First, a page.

Six things you probably don’t know about wine
There are so many misconceptions about wine in the United States — often perpetuated by the industry itself — that the Wine Curmudgeon sometimes wonders how we can enjoy wine at all. Let’s clear up six of the most common.
1. What’s the average price of a bottle of wine sold in the U.S.? $6.22, reports Nielsen, tracking sales from March 2010 to March 2011. In fact, one out of every four bottles of wine sold costs less than $3. That percentage has fallen by about half over the past 20 years, but we are still — overwhelmingly — a country that appreciates cheap wine. Nine out of 10 bottles of wine sold in the U.S. cost less than $12.
2. How many Americans drink wine? Not enough. About 40 percent of Americans say they don’t drink, a figure that has remained remarkably consistent for years. Meanwhile, 20 percent of Americans drink 91 percent of the wine sold in the U.S.
3. Where does the U.S. rank in per capita consumption of wine? 57th. Through 2009, Vatican City was first at 70 liters per person, which is about 8 cases. France, at 45 liters per person, is the leading major country. The U.S. is at 9 liters per person, about 12 bottles a year — a number that has not changed much since 1980. More of us enjoy wine, but most of us, despite the hype over the last couple of years, aren’t all that interested. Even though French consumption has fallen by a quarter over the past decade, the average Frenchman still drinks five times more wine than we do.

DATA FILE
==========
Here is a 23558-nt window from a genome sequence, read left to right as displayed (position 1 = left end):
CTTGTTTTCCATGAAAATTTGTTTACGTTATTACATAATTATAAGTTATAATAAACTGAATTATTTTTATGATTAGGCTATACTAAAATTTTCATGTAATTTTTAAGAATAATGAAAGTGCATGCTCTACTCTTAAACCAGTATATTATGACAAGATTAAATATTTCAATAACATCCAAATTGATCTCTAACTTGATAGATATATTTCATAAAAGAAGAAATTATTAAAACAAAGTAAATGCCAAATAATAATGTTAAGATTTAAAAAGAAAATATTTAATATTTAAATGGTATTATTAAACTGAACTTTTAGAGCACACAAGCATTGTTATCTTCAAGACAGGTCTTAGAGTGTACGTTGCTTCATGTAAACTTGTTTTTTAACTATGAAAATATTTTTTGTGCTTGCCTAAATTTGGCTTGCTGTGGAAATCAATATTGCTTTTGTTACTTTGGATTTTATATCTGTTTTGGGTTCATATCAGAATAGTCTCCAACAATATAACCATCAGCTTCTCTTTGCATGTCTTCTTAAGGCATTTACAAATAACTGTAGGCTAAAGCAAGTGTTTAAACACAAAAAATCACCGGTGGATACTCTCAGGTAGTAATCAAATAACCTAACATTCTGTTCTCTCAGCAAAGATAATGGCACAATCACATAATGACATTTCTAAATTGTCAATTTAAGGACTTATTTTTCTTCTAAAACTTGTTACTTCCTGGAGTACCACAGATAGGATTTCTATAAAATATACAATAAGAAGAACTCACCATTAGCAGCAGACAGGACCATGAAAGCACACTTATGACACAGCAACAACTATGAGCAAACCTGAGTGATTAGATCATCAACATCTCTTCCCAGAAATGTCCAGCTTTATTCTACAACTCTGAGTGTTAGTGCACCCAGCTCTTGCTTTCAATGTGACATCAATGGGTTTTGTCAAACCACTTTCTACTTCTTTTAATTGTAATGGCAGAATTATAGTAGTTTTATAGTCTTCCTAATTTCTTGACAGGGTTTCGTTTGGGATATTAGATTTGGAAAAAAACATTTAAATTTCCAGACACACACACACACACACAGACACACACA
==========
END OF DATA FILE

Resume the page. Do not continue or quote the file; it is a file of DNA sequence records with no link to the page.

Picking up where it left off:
4. What’s the most popular wine in the U.S.? Chardonnay, by about 5 to 3, over cabernet sauvignon, says the same Nielsen study. One out of every five bottles of wine sold in the U.S. is chardonnay. However, this is marked changed from the last decade, when chardonnay outsold cabernet by as much as 2 to 1. Merlot is third, pinot grigio is fourth, and white zinfandel is fifth.
5. How long does the average American keep a bottle of wine? Not very long at all. As much as 90 percent of the wine bought in the U.S. is drunk within 24 hours, even though the Wine Magazines make it seem like buying wine to age is quite common. And, depending on the study, some 95 percent of all wine purchased in the U.S. is consumed within a week.
6. How important are the biggest wine companies? Hugely important. Fewer than two percent of U.S. wineries account for 84 percent of all wine production. Most wineries, whether in California or not, are small — about six in 10 make less than 4,200 cases a year. The company that owns Kendall-Jackson, on the other hand, makes more than 5 million cases a year. And it’s not even the biggest.